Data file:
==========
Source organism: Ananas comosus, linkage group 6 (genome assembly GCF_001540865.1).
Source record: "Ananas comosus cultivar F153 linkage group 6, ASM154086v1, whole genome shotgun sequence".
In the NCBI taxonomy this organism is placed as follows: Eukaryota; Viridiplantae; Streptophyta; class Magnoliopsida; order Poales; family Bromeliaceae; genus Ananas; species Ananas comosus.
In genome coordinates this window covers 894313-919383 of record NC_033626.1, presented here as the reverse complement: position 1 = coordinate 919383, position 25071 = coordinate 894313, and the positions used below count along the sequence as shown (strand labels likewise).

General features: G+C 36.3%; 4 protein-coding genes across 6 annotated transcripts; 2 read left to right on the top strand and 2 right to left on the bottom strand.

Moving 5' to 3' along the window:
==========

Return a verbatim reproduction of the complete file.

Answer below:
Source organism: Ananas comosus, linkage group 6 (genome assembly GCF_001540865.1).
Source record: "Ananas comosus cultivar F153 linkage group 6, ASM154086v1, whole genome shotgun sequence".
In the NCBI taxonomy this organism is placed as follows: Eukaryota; Viridiplantae; Streptophyta; class Magnoliopsida; order Poales; family Bromeliaceae; genus Ananas; species Ananas comosus.
In genome coordinates this window covers 894313-919383 of record NC_033626.1, presented here as the reverse complement: position 1 = coordinate 919383, position 25071 = coordinate 894313, and the positions used below count along the sequence as shown (strand labels likewise).

General features: G+C 36.3%; 4 protein-coding genes across 6 annotated transcripts; 2 read left to right on the top strand and 2 right to left on the bottom strand.

Moving 5' to 3' along the window: